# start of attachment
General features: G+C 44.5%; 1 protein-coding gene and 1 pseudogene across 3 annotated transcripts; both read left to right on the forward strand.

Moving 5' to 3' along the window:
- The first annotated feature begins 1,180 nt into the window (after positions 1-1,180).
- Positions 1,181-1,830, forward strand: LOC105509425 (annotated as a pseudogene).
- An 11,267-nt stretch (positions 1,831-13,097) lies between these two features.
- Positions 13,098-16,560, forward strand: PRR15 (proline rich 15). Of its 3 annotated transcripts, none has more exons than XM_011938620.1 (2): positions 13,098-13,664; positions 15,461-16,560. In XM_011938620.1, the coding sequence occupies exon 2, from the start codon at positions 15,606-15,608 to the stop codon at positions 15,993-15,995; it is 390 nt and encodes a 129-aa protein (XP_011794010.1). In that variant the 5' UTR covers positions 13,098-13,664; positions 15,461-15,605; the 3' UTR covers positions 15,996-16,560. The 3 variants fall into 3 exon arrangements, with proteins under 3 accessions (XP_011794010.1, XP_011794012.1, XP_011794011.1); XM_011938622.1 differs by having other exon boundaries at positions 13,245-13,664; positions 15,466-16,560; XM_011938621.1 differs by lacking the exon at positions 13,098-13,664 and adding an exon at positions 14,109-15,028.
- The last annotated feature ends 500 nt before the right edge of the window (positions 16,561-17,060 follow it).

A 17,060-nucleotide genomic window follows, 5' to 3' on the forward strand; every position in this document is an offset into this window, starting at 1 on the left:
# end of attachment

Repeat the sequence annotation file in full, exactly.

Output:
General features: G+C 44.5%; 1 protein-coding gene and 1 pseudogene across 3 annotated transcripts; both read left to right on the forward strand.

Moving 5' to 3' along the window:
- The first annotated feature begins 1,180 nt into the window (after positions 1-1,180).
- Positions 1,181-1,830, forward strand: LOC105509425 (annotated as a pseudogene).
- An 11,267-nt stretch (positions 1,831-13,097) lies between these two features.
- Positions 13,098-16,560, forward strand: PRR15 (proline rich 15). Of its 3 annotated transcripts, none has more exons than XM_011938620.1 (2): positions 13,098-13,664; positions 15,461-16,560. In XM_011938620.1, the coding sequence occupies exon 2, from the start codon at positions 15,606-15,608 to the stop codon at positions 15,993-15,995; it is 390 nt and encodes a 129-aa protein (XP_011794010.1). In that variant the 5' UTR covers positions 13,098-13,664; positions 15,461-15,605; the 3' UTR covers positions 15,996-16,560. The 3 variants fall into 3 exon arrangements, with proteins under 3 accessions (XP_011794010.1, XP_011794012.1, XP_011794011.1); XM_011938622.1 differs by having other exon boundaries at positions 13,245-13,664; positions 15,466-16,560; XM_011938621.1 differs by lacking the exon at positions 13,098-13,664 and adding an exon at positions 14,109-15,028.
- The last annotated feature ends 500 nt before the right edge of the window (positions 16,561-17,060 follow it).

A 17,060-nucleotide genomic window follows, 5' to 3' on the forward strand; every position in this document is an offset into this window, starting at 1 on the left: